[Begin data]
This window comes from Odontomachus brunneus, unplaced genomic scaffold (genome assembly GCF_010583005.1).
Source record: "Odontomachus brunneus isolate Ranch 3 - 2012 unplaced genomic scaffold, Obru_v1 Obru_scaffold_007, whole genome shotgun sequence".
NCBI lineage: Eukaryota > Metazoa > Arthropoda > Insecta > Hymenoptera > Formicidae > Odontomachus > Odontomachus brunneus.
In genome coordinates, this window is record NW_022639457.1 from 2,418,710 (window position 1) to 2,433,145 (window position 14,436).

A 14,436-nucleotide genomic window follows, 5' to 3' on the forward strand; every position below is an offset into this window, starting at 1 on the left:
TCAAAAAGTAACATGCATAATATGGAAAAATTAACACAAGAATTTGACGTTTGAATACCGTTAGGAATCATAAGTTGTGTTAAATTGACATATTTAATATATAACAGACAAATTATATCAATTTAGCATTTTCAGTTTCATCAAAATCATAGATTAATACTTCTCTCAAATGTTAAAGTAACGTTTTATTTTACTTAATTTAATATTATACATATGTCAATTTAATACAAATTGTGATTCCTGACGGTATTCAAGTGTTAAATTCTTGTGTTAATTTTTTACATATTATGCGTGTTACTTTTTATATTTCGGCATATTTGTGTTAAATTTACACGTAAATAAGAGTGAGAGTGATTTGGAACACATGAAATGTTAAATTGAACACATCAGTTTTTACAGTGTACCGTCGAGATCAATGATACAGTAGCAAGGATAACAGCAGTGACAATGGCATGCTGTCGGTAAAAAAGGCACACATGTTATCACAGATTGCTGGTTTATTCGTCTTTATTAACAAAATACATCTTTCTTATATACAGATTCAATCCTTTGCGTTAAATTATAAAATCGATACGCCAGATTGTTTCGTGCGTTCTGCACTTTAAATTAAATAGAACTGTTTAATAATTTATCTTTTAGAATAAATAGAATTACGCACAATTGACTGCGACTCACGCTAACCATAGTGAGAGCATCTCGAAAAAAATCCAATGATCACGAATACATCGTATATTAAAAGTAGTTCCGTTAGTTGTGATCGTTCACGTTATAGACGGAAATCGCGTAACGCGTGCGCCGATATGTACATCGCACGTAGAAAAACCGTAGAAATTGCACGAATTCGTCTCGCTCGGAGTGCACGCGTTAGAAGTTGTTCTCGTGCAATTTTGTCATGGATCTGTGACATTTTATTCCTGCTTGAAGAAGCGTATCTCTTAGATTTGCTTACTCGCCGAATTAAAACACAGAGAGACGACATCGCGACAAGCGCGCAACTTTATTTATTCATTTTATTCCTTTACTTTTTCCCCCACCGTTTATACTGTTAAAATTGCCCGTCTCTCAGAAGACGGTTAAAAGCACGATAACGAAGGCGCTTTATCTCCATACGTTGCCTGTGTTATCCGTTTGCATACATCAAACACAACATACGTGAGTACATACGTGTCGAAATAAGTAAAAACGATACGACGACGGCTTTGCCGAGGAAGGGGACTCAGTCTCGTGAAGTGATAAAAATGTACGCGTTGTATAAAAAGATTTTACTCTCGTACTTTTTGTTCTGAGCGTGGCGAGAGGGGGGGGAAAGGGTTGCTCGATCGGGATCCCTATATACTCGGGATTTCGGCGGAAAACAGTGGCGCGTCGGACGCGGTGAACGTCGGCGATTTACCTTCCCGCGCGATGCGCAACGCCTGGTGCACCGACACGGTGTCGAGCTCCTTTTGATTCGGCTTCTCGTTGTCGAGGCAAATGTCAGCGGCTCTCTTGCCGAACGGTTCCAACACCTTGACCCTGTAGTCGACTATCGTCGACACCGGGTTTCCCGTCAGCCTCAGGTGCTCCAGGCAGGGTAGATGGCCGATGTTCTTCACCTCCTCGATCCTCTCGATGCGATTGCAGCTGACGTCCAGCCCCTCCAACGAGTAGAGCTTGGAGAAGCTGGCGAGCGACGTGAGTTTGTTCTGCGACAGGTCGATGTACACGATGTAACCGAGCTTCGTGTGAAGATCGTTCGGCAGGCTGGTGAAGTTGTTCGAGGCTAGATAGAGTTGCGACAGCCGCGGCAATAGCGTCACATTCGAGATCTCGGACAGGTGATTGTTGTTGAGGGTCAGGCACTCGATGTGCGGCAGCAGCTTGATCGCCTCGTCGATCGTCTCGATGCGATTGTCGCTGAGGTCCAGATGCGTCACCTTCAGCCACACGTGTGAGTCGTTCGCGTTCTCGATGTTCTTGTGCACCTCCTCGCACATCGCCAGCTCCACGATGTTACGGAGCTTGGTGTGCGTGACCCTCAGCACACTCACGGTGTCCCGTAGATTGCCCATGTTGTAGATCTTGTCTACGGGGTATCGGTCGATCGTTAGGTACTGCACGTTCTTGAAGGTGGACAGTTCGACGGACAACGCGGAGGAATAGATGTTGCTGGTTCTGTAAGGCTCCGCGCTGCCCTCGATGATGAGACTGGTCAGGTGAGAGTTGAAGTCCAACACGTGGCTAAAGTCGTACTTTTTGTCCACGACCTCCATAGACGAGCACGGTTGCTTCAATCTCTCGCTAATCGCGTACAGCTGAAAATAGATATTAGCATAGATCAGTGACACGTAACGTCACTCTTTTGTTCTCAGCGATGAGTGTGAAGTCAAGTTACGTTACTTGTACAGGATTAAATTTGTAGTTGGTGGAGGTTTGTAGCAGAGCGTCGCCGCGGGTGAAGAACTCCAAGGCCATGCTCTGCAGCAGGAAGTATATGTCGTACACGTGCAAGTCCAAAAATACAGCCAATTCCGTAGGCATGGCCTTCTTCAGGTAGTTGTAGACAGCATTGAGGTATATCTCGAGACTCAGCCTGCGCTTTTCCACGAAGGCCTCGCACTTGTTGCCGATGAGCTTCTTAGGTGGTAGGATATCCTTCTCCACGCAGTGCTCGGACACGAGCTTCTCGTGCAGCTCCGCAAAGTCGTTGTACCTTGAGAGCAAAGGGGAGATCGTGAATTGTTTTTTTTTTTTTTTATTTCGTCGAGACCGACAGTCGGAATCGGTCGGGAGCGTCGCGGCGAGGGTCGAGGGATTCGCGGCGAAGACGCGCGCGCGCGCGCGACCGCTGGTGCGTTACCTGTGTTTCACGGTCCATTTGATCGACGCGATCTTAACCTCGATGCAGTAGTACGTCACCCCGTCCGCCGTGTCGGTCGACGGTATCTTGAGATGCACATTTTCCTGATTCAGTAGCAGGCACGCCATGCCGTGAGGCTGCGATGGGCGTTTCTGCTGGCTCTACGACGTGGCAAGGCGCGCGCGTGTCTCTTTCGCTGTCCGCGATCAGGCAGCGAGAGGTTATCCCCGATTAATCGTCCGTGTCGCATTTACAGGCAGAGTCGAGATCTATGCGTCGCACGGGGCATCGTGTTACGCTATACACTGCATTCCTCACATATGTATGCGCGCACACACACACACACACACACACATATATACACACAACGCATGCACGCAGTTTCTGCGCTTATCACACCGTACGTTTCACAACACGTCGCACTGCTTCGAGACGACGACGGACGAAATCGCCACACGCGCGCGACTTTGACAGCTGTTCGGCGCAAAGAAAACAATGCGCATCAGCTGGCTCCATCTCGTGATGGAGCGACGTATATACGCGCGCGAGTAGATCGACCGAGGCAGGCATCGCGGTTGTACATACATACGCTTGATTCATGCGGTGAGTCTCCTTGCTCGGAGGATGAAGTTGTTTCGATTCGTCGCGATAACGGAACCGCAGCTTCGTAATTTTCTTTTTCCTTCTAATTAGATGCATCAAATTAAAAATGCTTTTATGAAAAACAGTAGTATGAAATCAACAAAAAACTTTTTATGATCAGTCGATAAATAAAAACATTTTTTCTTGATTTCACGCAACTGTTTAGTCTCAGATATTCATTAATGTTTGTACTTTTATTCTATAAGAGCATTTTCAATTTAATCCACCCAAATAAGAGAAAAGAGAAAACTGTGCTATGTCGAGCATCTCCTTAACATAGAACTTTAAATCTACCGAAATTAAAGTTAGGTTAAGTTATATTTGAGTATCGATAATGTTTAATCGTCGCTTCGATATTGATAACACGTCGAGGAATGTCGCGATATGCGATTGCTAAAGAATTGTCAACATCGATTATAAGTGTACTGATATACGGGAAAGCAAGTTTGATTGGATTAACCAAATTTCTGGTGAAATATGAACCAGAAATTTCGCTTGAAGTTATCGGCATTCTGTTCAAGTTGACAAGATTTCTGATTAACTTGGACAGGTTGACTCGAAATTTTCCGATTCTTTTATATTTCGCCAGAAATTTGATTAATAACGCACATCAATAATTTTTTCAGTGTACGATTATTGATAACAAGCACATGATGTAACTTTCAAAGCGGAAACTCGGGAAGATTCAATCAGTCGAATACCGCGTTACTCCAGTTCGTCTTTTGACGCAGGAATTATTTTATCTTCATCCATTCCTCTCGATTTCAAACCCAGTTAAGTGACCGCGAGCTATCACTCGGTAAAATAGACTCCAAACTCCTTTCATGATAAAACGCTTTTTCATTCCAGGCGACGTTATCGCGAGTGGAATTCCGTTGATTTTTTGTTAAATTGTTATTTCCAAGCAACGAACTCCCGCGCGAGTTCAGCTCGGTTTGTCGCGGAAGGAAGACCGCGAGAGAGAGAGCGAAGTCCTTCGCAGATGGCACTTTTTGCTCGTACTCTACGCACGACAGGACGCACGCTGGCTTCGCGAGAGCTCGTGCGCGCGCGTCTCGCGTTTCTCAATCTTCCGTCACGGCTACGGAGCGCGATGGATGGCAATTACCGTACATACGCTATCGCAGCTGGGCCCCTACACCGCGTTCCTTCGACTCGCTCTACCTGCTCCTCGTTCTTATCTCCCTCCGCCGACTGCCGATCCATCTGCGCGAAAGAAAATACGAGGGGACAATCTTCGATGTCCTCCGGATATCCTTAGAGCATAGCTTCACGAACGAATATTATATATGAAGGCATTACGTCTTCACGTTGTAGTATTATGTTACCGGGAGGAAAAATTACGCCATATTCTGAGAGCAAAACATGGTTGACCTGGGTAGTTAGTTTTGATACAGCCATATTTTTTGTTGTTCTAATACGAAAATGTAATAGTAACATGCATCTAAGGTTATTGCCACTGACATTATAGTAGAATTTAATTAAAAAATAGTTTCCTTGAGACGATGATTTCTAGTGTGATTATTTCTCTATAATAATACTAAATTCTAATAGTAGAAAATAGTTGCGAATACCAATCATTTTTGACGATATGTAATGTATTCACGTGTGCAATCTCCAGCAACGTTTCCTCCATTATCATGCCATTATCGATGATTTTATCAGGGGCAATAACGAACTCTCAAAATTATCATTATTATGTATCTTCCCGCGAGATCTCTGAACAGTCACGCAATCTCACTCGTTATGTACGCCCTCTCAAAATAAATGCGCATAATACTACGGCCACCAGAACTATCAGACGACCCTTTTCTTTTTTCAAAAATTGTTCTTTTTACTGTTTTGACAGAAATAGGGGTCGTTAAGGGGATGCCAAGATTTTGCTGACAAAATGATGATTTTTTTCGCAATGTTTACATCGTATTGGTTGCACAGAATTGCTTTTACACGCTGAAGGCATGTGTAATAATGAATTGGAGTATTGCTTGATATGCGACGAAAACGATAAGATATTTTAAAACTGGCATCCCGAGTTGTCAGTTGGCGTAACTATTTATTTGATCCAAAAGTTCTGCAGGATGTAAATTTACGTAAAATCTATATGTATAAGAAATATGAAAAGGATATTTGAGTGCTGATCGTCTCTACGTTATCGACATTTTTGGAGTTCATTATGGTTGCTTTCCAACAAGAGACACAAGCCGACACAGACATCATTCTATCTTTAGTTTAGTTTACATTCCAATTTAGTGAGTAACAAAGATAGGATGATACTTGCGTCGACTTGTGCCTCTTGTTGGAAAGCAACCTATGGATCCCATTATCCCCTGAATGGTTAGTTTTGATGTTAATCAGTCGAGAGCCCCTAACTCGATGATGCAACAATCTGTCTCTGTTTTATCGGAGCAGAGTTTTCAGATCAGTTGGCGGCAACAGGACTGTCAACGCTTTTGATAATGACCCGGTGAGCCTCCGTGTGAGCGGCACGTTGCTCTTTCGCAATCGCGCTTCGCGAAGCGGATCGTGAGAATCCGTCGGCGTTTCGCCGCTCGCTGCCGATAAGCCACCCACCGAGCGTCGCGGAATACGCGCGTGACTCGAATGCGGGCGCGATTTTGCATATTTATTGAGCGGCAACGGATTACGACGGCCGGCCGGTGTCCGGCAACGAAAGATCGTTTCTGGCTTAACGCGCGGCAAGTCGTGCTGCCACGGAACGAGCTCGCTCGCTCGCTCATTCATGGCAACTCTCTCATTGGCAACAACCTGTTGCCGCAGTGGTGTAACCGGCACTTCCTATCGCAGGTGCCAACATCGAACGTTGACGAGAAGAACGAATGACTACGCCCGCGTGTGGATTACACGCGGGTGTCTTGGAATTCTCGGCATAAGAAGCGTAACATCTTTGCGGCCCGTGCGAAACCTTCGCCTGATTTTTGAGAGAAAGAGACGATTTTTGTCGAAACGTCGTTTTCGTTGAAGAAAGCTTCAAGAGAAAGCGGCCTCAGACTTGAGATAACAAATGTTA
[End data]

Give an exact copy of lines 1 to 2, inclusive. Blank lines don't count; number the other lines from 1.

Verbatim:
This window comes from Odontomachus brunneus, unplaced genomic scaffold (genome assembly GCF_010583005.1).
Source record: "Odontomachus brunneus isolate Ranch 3 - 2012 unplaced genomic scaffold, Obru_v1 Obru_scaffold_007, whole genome shotgun sequence".